And You Think Your Cell-Phone Bill Is High.

Something caught my eye in this piece at TPM about how the military is looking at equipping soldiers with smartphones:

The Army first needs to find a way to build its own portable, secure 3G network in places like Afghanistan. That means, according to Fuiza, shrinking normally 100-foot cell phone towers into small units with portable antennas that can be affixed to trucks or backpacks. It also would require that the Army create not only its own apps, but also its own app "store" -- and a way to screen apps for viruses and other security threats. And, it definitely means finding a phone that's tough enough to endure battle conditions.

The Army is currently testing phones, according to spokeswoman Annie Gammell. Yesterday, in fact, soldiers at Fort Bliss in Texas were testing a phone and system built by Monax, a division of Lockheed Martin that's trying to get into the tactical 3G market.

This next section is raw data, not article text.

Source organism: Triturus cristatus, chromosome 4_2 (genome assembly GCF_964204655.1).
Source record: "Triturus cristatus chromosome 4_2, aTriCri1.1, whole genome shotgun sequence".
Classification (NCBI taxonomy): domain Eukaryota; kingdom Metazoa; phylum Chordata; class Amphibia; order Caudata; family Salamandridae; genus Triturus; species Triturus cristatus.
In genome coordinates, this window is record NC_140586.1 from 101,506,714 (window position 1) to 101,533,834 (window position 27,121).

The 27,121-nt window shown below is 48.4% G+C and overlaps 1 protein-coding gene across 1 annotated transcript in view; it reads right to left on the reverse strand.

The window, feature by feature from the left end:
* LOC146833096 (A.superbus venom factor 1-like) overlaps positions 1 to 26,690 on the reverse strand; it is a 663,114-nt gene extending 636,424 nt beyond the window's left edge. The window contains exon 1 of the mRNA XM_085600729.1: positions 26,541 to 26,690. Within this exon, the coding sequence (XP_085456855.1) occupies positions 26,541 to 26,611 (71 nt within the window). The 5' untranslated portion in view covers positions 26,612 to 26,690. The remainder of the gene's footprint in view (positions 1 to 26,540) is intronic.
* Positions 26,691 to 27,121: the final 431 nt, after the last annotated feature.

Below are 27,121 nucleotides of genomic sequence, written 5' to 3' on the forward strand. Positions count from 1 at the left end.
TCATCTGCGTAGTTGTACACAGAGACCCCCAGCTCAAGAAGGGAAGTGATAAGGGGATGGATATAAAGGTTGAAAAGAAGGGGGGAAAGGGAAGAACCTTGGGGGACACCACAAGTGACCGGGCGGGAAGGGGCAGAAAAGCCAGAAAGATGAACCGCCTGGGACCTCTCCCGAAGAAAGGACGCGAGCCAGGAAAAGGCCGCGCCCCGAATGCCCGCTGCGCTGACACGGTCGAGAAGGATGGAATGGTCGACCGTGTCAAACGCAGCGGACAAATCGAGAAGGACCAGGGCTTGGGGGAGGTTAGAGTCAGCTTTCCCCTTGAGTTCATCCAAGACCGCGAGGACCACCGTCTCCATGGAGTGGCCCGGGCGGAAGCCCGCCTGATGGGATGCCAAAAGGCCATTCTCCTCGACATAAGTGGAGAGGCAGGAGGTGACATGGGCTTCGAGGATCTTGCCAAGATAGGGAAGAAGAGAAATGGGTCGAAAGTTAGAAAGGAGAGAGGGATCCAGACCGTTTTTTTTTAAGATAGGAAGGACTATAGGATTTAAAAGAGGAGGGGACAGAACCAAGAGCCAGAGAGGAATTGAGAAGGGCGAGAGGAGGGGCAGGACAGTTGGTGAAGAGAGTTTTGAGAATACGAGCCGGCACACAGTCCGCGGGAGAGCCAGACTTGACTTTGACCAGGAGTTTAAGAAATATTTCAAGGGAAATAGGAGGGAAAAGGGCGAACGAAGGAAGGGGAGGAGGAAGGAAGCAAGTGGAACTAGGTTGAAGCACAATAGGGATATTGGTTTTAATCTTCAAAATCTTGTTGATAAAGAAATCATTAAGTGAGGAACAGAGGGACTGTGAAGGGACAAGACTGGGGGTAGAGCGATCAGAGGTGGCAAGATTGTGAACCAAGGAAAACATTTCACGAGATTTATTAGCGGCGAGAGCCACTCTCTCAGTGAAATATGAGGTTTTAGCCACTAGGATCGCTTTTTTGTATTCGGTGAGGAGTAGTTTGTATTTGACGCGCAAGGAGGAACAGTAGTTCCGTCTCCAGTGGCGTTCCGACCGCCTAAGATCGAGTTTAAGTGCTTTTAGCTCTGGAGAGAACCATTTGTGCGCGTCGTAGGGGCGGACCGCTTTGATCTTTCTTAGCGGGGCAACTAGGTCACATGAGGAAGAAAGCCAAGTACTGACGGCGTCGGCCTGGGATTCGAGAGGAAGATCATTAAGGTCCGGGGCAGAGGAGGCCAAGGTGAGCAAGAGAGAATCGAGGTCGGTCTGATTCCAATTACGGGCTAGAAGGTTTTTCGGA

The Army is also looking at phones your average consumer would be familiar with, like the iPhone or phones on the Android system, Fuiza said.

Today's phones may not be able to withstand a hit from an RPG, but they're pretty tough. The last time you dropped your phone, did it break? No, it didn't. Many smartphones today use Gorilla Glass, which is almost impossible to scratch. Take a regular iPhone or Droid, put a rubber case around it, and for $210 you've probably got something sufficiently up-armored for the vast majority of the soldier's needs.

But that's not how things work, of course. Why would you buy a phone from one of the companies that has produced millions of them, when you can have Lockheed Martin make one? And you know why Lockheed Martin is going to get this contract? It might have something to do with the more than $10 million to 15 million they spend on lobbying every year, which pays for hundreds of lobbyists to make sure their petitions for redress of grievances are well heard.

And how much do you want to bet that the Lockheed Martin phone that gets produced will kind of suck, yet nevertheless cost taxpayers $10,000 per phone?

-- Paul Waldman

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